Circuit Judge Mike Maggio of Conway, who continues to draw more than $140,371 a year pay while not hearing any cases since the beginning of an ethics probe, has agreed to a settlement of his case before the Judicial Discipline and Disability Commission.
In it, he admits violations of ethics rules and agrees never to seek office again as judge. He will be able to be paid for the rest of this year, which means he can continue to accrue retirement benefits. But he’ll be suspended from acting as judge. He’s done as a judge.
Each additional year of service qualifies a judge for pay equal to 3.2 percent of the salary of the office at retirement. Maggio, 53, took office as circuit judge in 2001, appointed to a vacancy by Gov. Mike Huckabee. He was elected twice. A judge must be 65 to take retirement benefits unless 20 years have been served.
Multiple complaints were merged to produce some core findings of violations, all related to his prolfic postings as “geauxjudge” on an LSU fan website, tigerdroppings:
* He breached confidentiality in the case of an adopting mother, actress Charlize Theron, by revealing she’d adopted a child in Faulkner County.
* He had misused social media to the detriment of the judiciary by comments easily traced to a sitting judge. Ironically, some included pronouncements on poor judicial behavior by others. Some of his comments were posted while he sat on the bench hearing cases.
* He tried to clean up the record — thus removing evidence — after the news broke.
* He made improper comments as a sitting judge. The volume of comments suggested more than a problem of taste and decorum, the report said. “It adds up to demonstrate someone who is unfit for the bench.” The record included sex jokes about bipolar women; blow jobs as wedding gifts; incest references; referring to teenagers’ sex with teachers as trophy hunting, and remarks about how women make divorce decisions on emotion rather than common sense. He made jokes about the names of black people and derogatory remarks about gay people and Mexicans. Pages 3-6 of the report are a mind-numbing illustration of Maggio’s lack of fitness to serve.
You’ll find on a subsequent blog post Maggio’s letter on the case in which he said the words didn’t represent him and that he was sure those who’d been in his court believed he’d treated with “fairly and with respect.” Those who filed the complaints were just a few of many who didn’t feel that way.
The findings include the conclusion without any action of the complaint that Maggio’s ruling in a nursing home damage case may have been influenced by political campaign contributions from the nursing home owner. The finding said that complaint would have taken much more investigation. Also dropped were some specific complaints about Maggio’s comments on an Internet website.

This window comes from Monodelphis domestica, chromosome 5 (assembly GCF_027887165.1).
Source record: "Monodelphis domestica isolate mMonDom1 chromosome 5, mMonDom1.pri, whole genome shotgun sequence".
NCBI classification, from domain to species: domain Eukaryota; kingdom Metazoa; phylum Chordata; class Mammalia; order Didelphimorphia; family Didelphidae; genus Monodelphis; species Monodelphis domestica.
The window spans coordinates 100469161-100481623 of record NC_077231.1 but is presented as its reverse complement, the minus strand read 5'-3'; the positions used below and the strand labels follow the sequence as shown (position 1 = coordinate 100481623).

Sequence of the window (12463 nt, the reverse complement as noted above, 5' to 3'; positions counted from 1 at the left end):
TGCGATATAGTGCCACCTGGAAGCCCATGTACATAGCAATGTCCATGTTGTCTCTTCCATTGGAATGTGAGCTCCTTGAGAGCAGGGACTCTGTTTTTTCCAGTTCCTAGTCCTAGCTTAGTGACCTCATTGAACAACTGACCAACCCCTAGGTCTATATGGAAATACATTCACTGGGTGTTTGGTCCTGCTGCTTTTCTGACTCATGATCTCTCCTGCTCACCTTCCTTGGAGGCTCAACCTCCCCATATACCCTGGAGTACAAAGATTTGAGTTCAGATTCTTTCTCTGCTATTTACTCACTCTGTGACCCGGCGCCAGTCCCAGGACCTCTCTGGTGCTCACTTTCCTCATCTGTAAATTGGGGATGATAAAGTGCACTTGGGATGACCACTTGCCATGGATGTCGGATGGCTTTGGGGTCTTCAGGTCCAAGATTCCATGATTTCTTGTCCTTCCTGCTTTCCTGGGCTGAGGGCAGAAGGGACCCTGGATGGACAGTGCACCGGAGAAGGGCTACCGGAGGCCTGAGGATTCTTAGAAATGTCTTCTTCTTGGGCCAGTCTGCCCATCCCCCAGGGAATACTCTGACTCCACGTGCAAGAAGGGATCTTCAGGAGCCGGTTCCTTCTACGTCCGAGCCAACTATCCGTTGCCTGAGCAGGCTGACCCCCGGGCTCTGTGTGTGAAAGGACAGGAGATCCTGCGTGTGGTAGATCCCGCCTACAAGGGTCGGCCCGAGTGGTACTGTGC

In the document prepared by David Sachar, director of the Judicial Commission, Maggio agreed his violations justified removal from office effective Dec. 31. In the meanwhile, he agreed suspension with pay is appropriate. He agreed the ruling means he can never be judge again.
The finding notes that, had Maggio chosen to contest the charges, he could have extended the proceeding beyond his term of office this year. The findings — approved by an 8-0 Commission vote — will be submitted to the Supreme Court.
Judicial Discipline explained that among mitigating circumstances was Maggio’s admission of wrongdoing, which saved “time, expense and further embarrassment” to the judiciary.
The Arkansas Supreme Court reassigned Maggio’s caseload in March after a flurry of unflattering reporting.
Maggio was unopposed as a candidate for a Court of Appeals seat when the trouble started. First came news dug up by Matt Campbell of Blue Hog Report that Maggio was a commenter on an LSU fan website, Tiger Droppings. His prolific comments targeted women, gays, minorities, welfare recipients and others. He also revealed the confidential adoption proceeding in Faulkner County of Charlize Theron.
Blue Hog kept digging into specifics of a subject reported here — Maggio’s rich support in the nursing home industry including by an owner favored by Maggio in a case in his court. Blue Hog found the creation of a number of PACs, almost solely funded by nursing home operator Michael Morton, that had also dropped big money into Maggio’s campaign. The PAC money dropped while Maggio was considering a reduction in a $5.2 million unanimous jury vericit against a Greenbrier nursing home owned by Morton. Maggio ultimately said the verdict shocked his conscience and reduced it to $1 million.
Maggio has since been fined for some minor excess campaign contributions by the state Ethics Commission, but the judicial ethics investigation on other points, now concluded, continued after that ruling. So does a federal investigation of the campaign contributions. He and Morton have insisted there was no quid pro quo in the contributions to Maggio, all arranged by former Sen. Gilbert Baker, a political money bagman in a number of judicial and other races for Republican and pro-tort reform candidates. Maggio was forced to drop out of the Court of Appeals race. A candidate, Bart Virden, emerged shortly before filing deadline, with news bubbling of Maggio troubles.
Maggio had a checkered record before this year’s race began.